1838: Lawless railway workers

Updated: May 22


Navvies in southern Ireland in 1905.

The Brighton line attracted a tough breed of construction workmen called 'navvies'. They inherited this name from the 'navigators' who built the first navigation canals. While the Brighton line was being built July 1838-July 1841 the locals often had to be on the guard when they were around. The Railway Museum's website describes this tough breed of men as follows:


Tramping from job to job, navvies and their families lived and worked in appalling conditions, often for years on end, in rough timber and turf huts alongside the bridges, tunnels and cuttings that they built.


The harsh conditions and communal living meant that navvies evolved a lifestyle, culture and even a language of their own. They gained a reputation for fighting, hard living and hard drinking. ‘Respectable’ Victorians viewed them as degenerate and a threat to social order, but much of the criticism was unjustified.


Despite cruel exploitation and extreme deprivation, the navvies achieved amazing feats of engineering - equipped with little more than gunpowder, picks and shovels.


Inevitably considering, the number of men employed, there were some bad apples amongst them. And the towns and villages along the route suffered from minor crimes and an element of lawlessness, and Cuckfield was no exception to experience this and court cases at the Petty Sessions resulted:


Thomas Harris and John Wymark, two railway labourers, charged with stealing four bushels of potatoes, the property of Thomas Willatt, were committed for trial. Harris was also committed to take his trial for stealing a pick, the property of Samuel Briggs, railway contractor. [Sussex Advertiser, 14 December 1840]


Rector robbed

John Robinson, of Lindfield, labourer, was convicted in the penalty of £1 and costs for having; on the 26th October 1840, assaulted the Rev. James Hamilton, Rector of Ardingly, and in default of payment was committed to Lewes House of Correction for twenty eight days.


Watchless watchman

George Bonser and Charles Archer, of Balcombe, railway labourers, were committed for trial at the Adjourned Sessions, for stealing a silver watch, the property of Evan Owen, a night watchman at Balcombe Tunnel; and also for stealing another silver watch, the property of George Biggs, of Balcombe Tunnel, railway labourer. [Sussex Advertiser, 16 November 1840]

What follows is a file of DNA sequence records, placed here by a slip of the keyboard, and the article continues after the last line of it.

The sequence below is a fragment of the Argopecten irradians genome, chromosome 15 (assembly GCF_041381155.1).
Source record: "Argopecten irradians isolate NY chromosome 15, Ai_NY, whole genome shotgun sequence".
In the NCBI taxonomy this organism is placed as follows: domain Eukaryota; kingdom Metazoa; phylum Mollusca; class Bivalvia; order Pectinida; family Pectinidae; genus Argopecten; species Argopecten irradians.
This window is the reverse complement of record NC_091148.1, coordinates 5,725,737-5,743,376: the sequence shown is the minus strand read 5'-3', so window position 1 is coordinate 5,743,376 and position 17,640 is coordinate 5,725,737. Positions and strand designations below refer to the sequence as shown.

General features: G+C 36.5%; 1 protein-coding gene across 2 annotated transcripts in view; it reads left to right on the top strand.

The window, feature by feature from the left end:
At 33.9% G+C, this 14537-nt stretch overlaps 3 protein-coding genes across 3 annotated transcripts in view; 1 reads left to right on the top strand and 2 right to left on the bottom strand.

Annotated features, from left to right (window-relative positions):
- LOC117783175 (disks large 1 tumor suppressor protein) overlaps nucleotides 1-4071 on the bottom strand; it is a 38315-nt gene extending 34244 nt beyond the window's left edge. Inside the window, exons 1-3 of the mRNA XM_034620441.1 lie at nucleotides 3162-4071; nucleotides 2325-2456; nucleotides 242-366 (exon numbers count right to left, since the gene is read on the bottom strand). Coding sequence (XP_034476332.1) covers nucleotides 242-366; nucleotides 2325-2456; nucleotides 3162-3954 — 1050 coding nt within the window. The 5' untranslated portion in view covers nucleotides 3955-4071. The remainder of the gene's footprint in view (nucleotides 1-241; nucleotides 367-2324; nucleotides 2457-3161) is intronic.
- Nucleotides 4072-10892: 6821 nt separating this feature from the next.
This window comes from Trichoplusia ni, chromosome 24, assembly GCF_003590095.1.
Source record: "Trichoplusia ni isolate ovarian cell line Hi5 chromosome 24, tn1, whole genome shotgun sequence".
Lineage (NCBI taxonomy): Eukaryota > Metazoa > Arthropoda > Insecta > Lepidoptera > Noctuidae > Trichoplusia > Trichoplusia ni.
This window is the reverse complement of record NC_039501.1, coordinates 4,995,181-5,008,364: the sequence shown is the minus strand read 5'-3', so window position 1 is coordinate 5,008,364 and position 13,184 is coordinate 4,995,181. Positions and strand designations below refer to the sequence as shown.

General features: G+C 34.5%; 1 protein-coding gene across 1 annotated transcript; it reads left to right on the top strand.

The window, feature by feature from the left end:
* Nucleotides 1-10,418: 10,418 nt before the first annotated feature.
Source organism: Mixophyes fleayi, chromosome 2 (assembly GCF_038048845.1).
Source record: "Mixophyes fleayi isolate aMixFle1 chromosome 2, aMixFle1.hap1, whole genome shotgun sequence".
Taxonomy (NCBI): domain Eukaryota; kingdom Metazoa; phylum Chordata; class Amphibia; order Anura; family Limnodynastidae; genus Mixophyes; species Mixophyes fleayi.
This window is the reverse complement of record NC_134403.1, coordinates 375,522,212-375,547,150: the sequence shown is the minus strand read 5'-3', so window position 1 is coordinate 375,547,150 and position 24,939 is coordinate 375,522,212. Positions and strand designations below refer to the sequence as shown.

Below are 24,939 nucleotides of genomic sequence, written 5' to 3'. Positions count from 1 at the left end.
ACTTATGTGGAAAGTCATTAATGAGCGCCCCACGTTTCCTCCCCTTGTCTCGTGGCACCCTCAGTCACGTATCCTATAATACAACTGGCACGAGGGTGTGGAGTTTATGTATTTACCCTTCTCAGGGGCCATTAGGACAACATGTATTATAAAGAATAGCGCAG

The flood of itinerant workers connected with the line brought problems to the area. An account of navvies who working in a Yorkshire location will have paralleled the scenes experienced in Mid Sussex:


Much beer and blood began to flow in the Street on Saturday nights and Sundays. Drunken brawls,

revellings and revilings, drink-sodden navvies sprawling in the gutter, tramps sleeping in barns,

tramps threatening timid housewives for a crust, tramps massaging their Stinking feet at the and village drinking trough in defiance of the notice which said: 'This water is used for drinking purposes, and must not be polluted. By Order.' Never since the time of the Danes had our village suffered such an invasion. Hen-roosts were rifled, orchards robbed, and private enclosures raided with impunity. [From Frederick Kitchen', Brother to the Ox]


When the line to Lewes was being built through Plumpton the village suffered the same fate:

On September 29th, 1846, Henry Turner 37, labourer on the railway, stole trousers and a silk handkerchief, together worth 7/6d. from James West in Streat. Three weeks hard labour resulted. He was lodged with Mr Hemsley in Street.


On October 13th George Mills, labourer on the railway, was charged with setting wires to take game in Warningore Wood, Chiltington. He was fined 30/- and 14/- costs. [Sussex Weekly Advertiser, September 1846 -February 1847]


Check out this Cuckfield story about the attempted murder of a constable by a railway worker-who was saved-by the bravery of a woman: https://www.cuckfieldconnections.org.uk/post/brave-woman-saves-haywards-heath-policeman-s-life



Sources

Navvies description: https://www.railwaymuseum.org.uk/objects-and-stories/navvies-workers-who-built-railways


'Brother to the Ox; the Autobiography of a Farm Labourer', by Frederick Kitchen, 1940, reprinted by Caliban Books, Partridge Green (1981). Also on Google Books https://archive.org/details/brothertooxautob00kitc/page/122/mode/2up


Plumpton information from: 830-1880 by Prof. Brian Short, University of Sussex, 1981 published by the University.


Photograph: A cutting at Gracedieu near Waterford in the County Waterford in the south-east of Ireland, 29 August 1905.


Contributed by Malcolm Davison.



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